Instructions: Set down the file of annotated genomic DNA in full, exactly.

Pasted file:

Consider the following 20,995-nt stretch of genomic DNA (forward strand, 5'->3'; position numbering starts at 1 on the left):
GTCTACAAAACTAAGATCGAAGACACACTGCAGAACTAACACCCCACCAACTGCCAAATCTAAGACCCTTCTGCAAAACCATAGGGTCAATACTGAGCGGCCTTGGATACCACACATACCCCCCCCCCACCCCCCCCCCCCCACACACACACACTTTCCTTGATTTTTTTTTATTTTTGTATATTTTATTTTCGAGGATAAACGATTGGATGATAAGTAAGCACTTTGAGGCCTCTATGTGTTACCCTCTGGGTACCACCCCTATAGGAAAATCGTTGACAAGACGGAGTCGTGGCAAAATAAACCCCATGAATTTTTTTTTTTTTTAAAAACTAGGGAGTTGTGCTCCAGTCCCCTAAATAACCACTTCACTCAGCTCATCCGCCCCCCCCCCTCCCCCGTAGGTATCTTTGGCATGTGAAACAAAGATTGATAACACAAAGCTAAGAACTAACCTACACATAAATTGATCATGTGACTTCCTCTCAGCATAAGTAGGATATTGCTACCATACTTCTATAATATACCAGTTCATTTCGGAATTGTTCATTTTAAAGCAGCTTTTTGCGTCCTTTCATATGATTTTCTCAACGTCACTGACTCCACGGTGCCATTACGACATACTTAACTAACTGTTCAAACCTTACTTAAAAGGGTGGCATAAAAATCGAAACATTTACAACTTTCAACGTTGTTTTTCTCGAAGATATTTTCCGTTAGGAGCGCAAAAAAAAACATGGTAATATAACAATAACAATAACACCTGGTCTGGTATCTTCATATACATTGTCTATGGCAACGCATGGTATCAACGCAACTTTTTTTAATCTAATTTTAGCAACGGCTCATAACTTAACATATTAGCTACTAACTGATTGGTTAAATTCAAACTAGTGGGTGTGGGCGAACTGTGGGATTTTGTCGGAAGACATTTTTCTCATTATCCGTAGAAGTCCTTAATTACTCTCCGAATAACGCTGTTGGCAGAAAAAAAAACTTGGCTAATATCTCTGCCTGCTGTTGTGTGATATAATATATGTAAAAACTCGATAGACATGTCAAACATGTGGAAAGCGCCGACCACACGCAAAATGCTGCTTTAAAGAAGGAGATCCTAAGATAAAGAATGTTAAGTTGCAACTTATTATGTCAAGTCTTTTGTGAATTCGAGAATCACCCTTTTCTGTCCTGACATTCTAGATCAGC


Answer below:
Consider the following 20,995-nt stretch of genomic DNA (forward strand, 5'->3'; position numbering starts at 1 on the left):
GTCTACAAAACTAAGATCGAAGACACACTGCAGAACTAACACCCCACCAACTGCCAAATCTAAGACCCTTCTGCAAAACCATAGGGTCAATACTGAGCGGCCTTGGATACCACACATACCCCCCCCCCACCCCCCCCCCCCCACACACACACACTTTCCTTGATTTTTTTTTATTTTTGTATATTTTATTTTCGAGGATAAACGATTGGATGATAAGTAAGCACTTTGAGGCCTCTATGTGTTACCCTCTGGGTACCACCCCTATAGGAAAATCGTTGACAAGACGGAGTCGTGGCAAAATAAACCCCATGAATTTTTTTTTTTTTTAAAAACTAGGGAGTTGTGCTCCAGTCCCCTAAATAACCACTTCACTCAGCTCATCCGCCCCCCCCCCTCCCCCGTAGGTATCTTTGGCATGTGAAACAAAGATTGATAACACAAAGCTAAGAACTAACCTACACATAAATTGATCATGTGACTTCCTCTCAGCATAAGTAGGATATTGCTACCATACTTCTATAATATACCAGTTCATTTCGGAATTGTTCATTTTAAAGCAGCTTTTTGCGTCCTTTCATATGATTTTCTCAACGTCACTGACTCCACGGTGCCATTACGACATACTTAACTAACTGTTCAAACCTTACTTAAAAGGGTGGCATAAAAATCGAAACATTTACAACTTTCAACGTTGTTTTTCTCGAAGATATTTTCCGTTAGGAGCGCAAAAAAAAACATGGTAATATAACAATAACAATAACACCTGGTCTGGTATCTTCATATACATTGTCTATGGCAACGCATGGTATCAACGCAACTTTTTTTAATCTAATTTTAGCAACGGCTCATAACTTAACATATTAGCTACTAACTGATTGGTTAAATTCAAACTAGTGGGTGTGGGCGAACTGTGGGATTTTGTCGGAAGACATTTTTCTCATTATCCGTAGAAGTCCTTAATTACTCTCCGAATAACGCTGTTGGCAGAAAAAAAAACTTGGCTAATATCTCTGCCTGCTGTTGTGTGATATAATATATGTAAAAACTCGATAGACATGTCAAACATGTGGAAAGCGCCGACCACACGCAAAATGCTGCTTTAAAGAAGGAGATCCTAAGATAAAGAATGTTAAGTTGCAACTTATTATGTCAAGTCTTTTGTGAATTCGAGAATCACCCTTTTCTGTCCTGACATTCTAGATCAGC